Despite growing up mostly under the same roof, my stepsister and I have very different experiences and approaches to our lives. When we were growing up, being four years apart made it harder to relate to each other, but now we’re both adults and the age gap doesn’t matter. Yet even without that barrier, I can confidently say that we wouldn’t become friends if we met as strangers. We might enjoy talking to each other for a while and go our separate ways, or we might not hit on anything in common and find the whole experience uncomfortable. But there is no doubt in my mind that we would fail to develop any sort of lasting relationship.

As family, there was more opportunity to develop a mutual understanding and we had an excuse to bond without vulnerability. And almost like magic, we now care about each other. We have mutual respect and appreciation. We like spending time together and learning about each other’s lives. This is an incredible and beautiful phenomenon.

But none of this is a blank check for love. It’s important that I actually like my stepsister. She’s good to the people around her. She’s insightful. She’s shown strength through what was, at least in some respects, a difficult childhood. She’s doing what she can to become her own person and figure out what she wants from life.

Nor is it enough to just like someone who also happens to be family. Even today, I regard that cousin of mine mostly as a very decent-seeming person with whom it’s pleasant to catch up occasionally.




My friend Starburst says he always felt like he could be friends with everyone in his family, and took it for granted that families were just like that. So to the couple of questions I asked before, I would add one more: among people who regard loving family as something one simply does, how many would end up loving those same people if they met under different circumstances? This question should apply both for people who regard only their nuclear families this way (like Starburst) and for people who feel similarly about more distant relatives (perhaps like my mom).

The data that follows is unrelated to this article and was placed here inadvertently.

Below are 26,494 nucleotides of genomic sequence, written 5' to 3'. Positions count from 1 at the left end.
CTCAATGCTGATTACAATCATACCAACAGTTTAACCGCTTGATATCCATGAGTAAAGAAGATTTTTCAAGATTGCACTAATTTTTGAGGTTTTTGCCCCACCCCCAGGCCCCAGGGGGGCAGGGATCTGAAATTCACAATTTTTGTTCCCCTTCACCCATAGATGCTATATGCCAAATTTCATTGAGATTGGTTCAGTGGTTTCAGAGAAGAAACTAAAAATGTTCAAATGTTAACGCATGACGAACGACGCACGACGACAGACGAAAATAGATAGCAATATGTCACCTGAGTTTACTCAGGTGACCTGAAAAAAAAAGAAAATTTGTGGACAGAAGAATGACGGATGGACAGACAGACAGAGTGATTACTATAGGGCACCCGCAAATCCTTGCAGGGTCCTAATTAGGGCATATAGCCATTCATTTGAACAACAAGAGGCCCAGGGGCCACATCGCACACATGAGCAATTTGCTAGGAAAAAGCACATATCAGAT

Counterfactuals can be difficult to evaluate. So instead of wondering whether you could be friends with your mom in an alternate universe where she isn’t your mom (whatever that means), it’s probably better to see whether you are, or could be, friends with her friends. If so, then you could probably be friends with her, too.

In my case, this seems to check out pretty well with my direct judgment. Although I like all of my stepsister’s friends well enough, I’ve never been interested in befriending them myself. On the other hand, I became fairly close to my dad’s college roommate when I moved into his area. This seems consistent with my sense that my dad and I could have become good friends if we had met as kids.

I see my mom not only get along with her family, as I do, but also fit in with them in a way that I don’t. This tempts me to say that she just took for granted that everyone feels how she does about their family. But there must have been a cousin or great-aunt whom she didn’t really care for, and maybe hasn’t spoken to in many years. This leaves two apparent alternatives: she somehow manages to reserve special feelings for her family, in spite of possibly not liking them and not even really knowing them; or she was just putting on a good face. The second one I can understand, but I don’t think I could pull off the first even if I wanted to.